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We cut out a 30 cm long piece of 2 inch black webbing and then sewed on two 30 cm long pieces of small 1/4 inch webbing to each end.

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Next we sewed together the fabric so that it made a tube, turned it inside out and then threaded the webbing though.

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We sewed the webbing onto the fabric so it couldn’t move around, then added two very important pieces to each end of the strap.

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I attached the strap to my camera using the pieces from the original Nikon strap.

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Here are some other neat DIY camera strap ideas:

ikatbag

Designlovefest

Have you ever made a camera strap? what do you currently use on your camera? 

xx

Ursula

Race Day Prep: What to Bring to a Race

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Here we go Part II! For those of you who have no idea what I’m talking about, last week I started a three part series on preparing yourself for race day. If you want, you can check out Part I on “Getting Your Head in the Game” here. Today I’m talking about what to bring.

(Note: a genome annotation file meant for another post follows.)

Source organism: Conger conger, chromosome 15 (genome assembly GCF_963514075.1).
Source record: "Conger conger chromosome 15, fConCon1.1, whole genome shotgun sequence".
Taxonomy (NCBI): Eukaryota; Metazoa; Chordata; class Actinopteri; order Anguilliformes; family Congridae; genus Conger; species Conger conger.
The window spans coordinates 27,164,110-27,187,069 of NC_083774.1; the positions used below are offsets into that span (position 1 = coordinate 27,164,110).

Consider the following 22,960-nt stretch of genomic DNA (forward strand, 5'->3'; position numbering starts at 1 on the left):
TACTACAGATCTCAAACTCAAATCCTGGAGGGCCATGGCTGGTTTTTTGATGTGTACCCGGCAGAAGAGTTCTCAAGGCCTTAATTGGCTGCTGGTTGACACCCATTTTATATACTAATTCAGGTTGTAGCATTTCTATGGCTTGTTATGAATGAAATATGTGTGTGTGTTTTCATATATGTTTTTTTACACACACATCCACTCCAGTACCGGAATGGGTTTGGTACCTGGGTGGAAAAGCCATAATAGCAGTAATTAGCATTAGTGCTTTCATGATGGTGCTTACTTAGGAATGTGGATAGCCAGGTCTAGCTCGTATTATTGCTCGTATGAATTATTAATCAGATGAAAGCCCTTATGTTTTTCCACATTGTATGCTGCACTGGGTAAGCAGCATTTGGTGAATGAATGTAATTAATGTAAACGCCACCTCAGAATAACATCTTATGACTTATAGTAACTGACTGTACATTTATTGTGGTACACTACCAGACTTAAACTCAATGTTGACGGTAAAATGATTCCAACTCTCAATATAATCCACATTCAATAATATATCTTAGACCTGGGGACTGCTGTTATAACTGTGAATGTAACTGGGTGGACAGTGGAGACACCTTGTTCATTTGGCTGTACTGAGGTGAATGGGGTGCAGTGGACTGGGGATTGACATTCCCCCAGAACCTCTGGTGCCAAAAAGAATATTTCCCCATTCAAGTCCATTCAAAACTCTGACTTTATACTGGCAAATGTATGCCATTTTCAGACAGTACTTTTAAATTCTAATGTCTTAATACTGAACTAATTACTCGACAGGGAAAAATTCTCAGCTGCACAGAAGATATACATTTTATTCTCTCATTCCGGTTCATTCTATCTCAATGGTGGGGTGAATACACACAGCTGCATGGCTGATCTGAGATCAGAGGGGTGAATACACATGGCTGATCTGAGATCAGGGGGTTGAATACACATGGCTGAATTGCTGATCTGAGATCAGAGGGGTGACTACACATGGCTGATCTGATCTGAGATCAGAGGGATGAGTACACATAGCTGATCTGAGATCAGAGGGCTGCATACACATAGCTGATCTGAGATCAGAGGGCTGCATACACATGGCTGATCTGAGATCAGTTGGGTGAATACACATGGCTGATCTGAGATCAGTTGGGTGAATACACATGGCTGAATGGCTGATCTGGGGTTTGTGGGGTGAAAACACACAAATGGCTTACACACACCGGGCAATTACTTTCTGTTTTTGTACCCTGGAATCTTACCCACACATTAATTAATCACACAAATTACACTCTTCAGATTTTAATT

Remembering to bring everything on race day is a challenge in and of itself. I can barely remember to pack my running shoes let along all the other gajillion other items required. Truth me told I have a bad memory and so, I’ve learned that the best way to prepare for a race is to start early and to make a mental inventory.

The week before race day I like to lay out all my necessary items on the bed (dog is not included but he is helpful). I know it’s anal but isn’t it worst to forget something essential on the big day? Me thinks yes, yes it is.

I also like to visual the race step by step and think about everything I might need. For example, during the swim, I’m going to need my triathlon suit, my wet suit, a cap and goggles. Then at the transition, I’ll want to dry off with a towel, scarf down some food, put on dry socks, bike shoes, a helmet and my race bib before biking off with my electrolyte filled water bottles. During the next transition, I’ll change my shoes (maybe even my socks) and then I’ll put on a hat and spray myself down with sunscreen. Also, if I’m feeling any chaffing on my ankles or armpits (it happens) I’ll lather on some Vaseline before eating more food and hitting the pavement.

See visualization! It works my friend.

Finally, I write down a check list of all the items I need. The day before a race, I can double check to make sure I have everything aaaaaaand crossing things off a list is immensely satisfying.

How do you remember everything? Have you ever forgotten something important on your race day? 

Urs xx